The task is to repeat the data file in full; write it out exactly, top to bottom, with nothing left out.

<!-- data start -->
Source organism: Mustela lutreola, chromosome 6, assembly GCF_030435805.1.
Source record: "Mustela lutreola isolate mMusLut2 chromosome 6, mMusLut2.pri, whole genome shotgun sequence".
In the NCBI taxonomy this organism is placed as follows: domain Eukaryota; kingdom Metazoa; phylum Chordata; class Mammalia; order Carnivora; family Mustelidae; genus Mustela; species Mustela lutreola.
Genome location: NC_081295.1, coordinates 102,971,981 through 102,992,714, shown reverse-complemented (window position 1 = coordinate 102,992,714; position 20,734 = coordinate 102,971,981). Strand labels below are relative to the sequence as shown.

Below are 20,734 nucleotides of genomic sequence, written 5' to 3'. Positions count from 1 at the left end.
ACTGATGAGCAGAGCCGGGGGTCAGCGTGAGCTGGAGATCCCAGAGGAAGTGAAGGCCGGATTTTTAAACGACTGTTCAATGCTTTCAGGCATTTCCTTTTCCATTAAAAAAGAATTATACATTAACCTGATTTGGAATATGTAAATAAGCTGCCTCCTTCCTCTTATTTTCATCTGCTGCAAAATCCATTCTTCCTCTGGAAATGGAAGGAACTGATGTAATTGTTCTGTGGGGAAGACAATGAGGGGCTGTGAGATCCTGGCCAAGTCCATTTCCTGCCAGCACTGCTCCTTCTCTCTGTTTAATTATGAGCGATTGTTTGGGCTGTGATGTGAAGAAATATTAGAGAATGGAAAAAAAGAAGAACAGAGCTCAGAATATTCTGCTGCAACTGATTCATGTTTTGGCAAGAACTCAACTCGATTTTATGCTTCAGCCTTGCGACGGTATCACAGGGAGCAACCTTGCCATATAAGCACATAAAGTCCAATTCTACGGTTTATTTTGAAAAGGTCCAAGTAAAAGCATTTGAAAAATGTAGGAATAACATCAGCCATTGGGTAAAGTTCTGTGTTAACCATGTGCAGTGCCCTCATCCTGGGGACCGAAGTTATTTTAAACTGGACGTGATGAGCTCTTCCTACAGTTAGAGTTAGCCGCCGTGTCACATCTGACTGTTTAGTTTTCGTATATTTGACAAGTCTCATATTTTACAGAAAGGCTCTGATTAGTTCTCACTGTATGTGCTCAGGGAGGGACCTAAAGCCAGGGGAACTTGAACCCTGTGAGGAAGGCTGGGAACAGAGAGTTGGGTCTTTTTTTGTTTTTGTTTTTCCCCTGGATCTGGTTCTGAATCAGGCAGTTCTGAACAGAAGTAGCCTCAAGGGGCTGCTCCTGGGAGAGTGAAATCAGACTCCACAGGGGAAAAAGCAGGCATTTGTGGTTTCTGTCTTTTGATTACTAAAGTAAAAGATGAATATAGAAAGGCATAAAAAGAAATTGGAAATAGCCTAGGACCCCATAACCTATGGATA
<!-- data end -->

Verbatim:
Source organism: Mustela lutreola, chromosome 6, assembly GCF_030435805.1.
Source record: "Mustela lutreola isolate mMusLut2 chromosome 6, mMusLut2.pri, whole genome shotgun sequence".
In the NCBI taxonomy this organism is placed as follows: domain Eukaryota; kingdom Metazoa; phylum Chordata; class Mammalia; order Carnivora; family Mustelidae; genus Mustela; species Mustela lutreola.
Genome location: NC_081295.1, coordinates 102,971,981 through 102,992,714, shown reverse-complemented (window position 1 = coordinate 102,992,714; position 20,734 = coordinate 102,971,981). Strand labels below are relative to the sequence as shown.

Below are 20,734 nucleotides of genomic sequence, written 5' to 3'. Positions count from 1 at the left end.
ACTGATGAGCAGAGCCGGGGGTCAGCGTGAGCTGGAGATCCCAGAGGAAGTGAAGGCCGGATTTTTAAACGACTGTTCAATGCTTTCAGGCATTTCCTTTTCCATTAAAAAAGAATTATACATTAACCTGATTTGGAATATGTAAATAAGCTGCCTCCTTCCTCTTATTTTCATCTGCTGCAAAATCCATTCTTCCTCTGGAAATGGAAGGAACTGATGTAATTGTTCTGTGGGGAAGACAATGAGGGGCTGTGAGATCCTGGCCAAGTCCATTTCCTGCCAGCACTGCTCCTTCTCTCTGTTTAATTATGAGCGATTGTTTGGGCTGTGATGTGAAGAAATATTAGAGAATGGAAAAAAAGAAGAACAGAGCTCAGAATATTCTGCTGCAACTGATTCATGTTTTGGCAAGAACTCAACTCGATTTTATGCTTCAGCCTTGCGACGGTATCACAGGGAGCAACCTTGCCATATAAGCACATAAAGTCCAATTCTACGGTTTATTTTGAAAAGGTCCAAGTAAAAGCATTTGAAAAATGTAGGAATAACATCAGCCATTGGGTAAAGTTCTGTGTTAACCATGTGCAGTGCCCTCATCCTGGGGACCGAAGTTATTTTAAACTGGACGTGATGAGCTCTTCCTACAGTTAGAGTTAGCCGCCGTGTCACATCTGACTGTTTAGTTTTCGTATATTTGACAAGTCTCATATTTTACAGAAAGGCTCTGATTAGTTCTCACTGTATGTGCTCAGGGAGGGACCTAAAGCCAGGGGAACTTGAACCCTGTGAGGAAGGCTGGGAACAGAGAGTTGGGTCTTTTTTTGTTTTTGTTTTTCCCCTGGATCTGGTTCTGAATCAGGCAGTTCTGAACAGAAGTAGCCTCAAGGGGCTGCTCCTGGGAGAGTGAAATCAGACTCCACAGGGGAAAAAGCAGGCATTTGTGGTTTCTGTCTTTTGATTACTAAAGTAAAAGATGAATATAGAAAGGCATAAAAAGAAATTGGAAATAGCCTAGGACCCCATAACCTATGGATA